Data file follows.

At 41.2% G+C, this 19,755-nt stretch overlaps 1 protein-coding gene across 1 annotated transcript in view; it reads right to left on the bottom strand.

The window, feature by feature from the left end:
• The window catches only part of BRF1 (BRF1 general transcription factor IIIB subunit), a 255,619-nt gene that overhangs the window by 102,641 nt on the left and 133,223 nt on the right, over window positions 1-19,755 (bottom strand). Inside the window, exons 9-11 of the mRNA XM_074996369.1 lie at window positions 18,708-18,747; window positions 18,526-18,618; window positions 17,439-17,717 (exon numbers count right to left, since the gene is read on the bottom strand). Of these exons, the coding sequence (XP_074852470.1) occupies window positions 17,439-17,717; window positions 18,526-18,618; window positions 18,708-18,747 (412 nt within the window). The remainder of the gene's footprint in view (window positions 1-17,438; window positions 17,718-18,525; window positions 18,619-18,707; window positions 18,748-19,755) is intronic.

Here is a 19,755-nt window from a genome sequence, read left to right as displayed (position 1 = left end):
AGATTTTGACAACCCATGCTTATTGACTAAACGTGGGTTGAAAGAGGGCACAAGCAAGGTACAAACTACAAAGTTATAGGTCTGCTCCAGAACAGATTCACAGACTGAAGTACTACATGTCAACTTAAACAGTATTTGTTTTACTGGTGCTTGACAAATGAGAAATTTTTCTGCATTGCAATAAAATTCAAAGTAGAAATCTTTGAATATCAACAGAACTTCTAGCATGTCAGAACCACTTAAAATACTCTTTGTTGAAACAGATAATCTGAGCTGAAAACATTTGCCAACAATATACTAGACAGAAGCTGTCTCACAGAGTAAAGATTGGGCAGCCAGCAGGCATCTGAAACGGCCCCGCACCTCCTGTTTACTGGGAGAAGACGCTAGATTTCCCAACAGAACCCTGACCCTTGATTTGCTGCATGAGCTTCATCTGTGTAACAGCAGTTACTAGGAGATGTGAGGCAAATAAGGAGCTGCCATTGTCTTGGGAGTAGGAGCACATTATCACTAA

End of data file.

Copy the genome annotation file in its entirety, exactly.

At 41.2% G+C, this 19,755-nt stretch overlaps 1 protein-coding gene across 1 annotated transcript in view; it reads right to left on the bottom strand.

The window, feature by feature from the left end:
• The window catches only part of BRF1 (BRF1 general transcription factor IIIB subunit), a 255,619-nt gene that overhangs the window by 102,641 nt on the left and 133,223 nt on the right, over window positions 1-19,755 (bottom strand). Inside the window, exons 9-11 of the mRNA XM_074996369.1 lie at window positions 18,708-18,747; window positions 18,526-18,618; window positions 17,439-17,717 (exon numbers count right to left, since the gene is read on the bottom strand). Of these exons, the coding sequence (XP_074852470.1) occupies window positions 17,439-17,717; window positions 18,526-18,618; window positions 18,708-18,747 (412 nt within the window). The remainder of the gene's footprint in view (window positions 1-17,438; window positions 17,718-18,525; window positions 18,619-18,707; window positions 18,748-19,755) is intronic.

Here is a 19,755-nt window from a genome sequence, read left to right as displayed (position 1 = left end):
AGATTTTGACAACCCATGCTTATTGACTAAACGTGGGTTGAAAGAGGGCACAAGCAAGGTACAAACTACAAAGTTATAGGTCTGCTCCAGAACAGATTCACAGACTGAAGTACTACATGTCAACTTAAACAGTATTTGTTTTACTGGTGCTTGACAAATGAGAAATTTTTCTGCATTGCAATAAAATTCAAAGTAGAAATCTTTGAATATCAACAGAACTTCTAGCATGTCAGAACCACTTAAAATACTCTTTGTTGAAACAGATAATCTGAGCTGAAAACATTTGCCAACAATATACTAGACAGAAGCTGTCTCACAGAGTAAAGATTGGGCAGCCAGCAGGCATCTGAAACGGCCCCGCACCTCCTGTTTACTGGGAGAAGACGCTAGATTTCCCAACAGAACCCTGACCCTTGATTTGCTGCATGAGCTTCATCTGTGTAACAGCAGTTACTAGGAGATGTGAGGCAAATAAGGAGCTGCCATTGTCTTGGGAGTAGGAGCACATTATCACTAA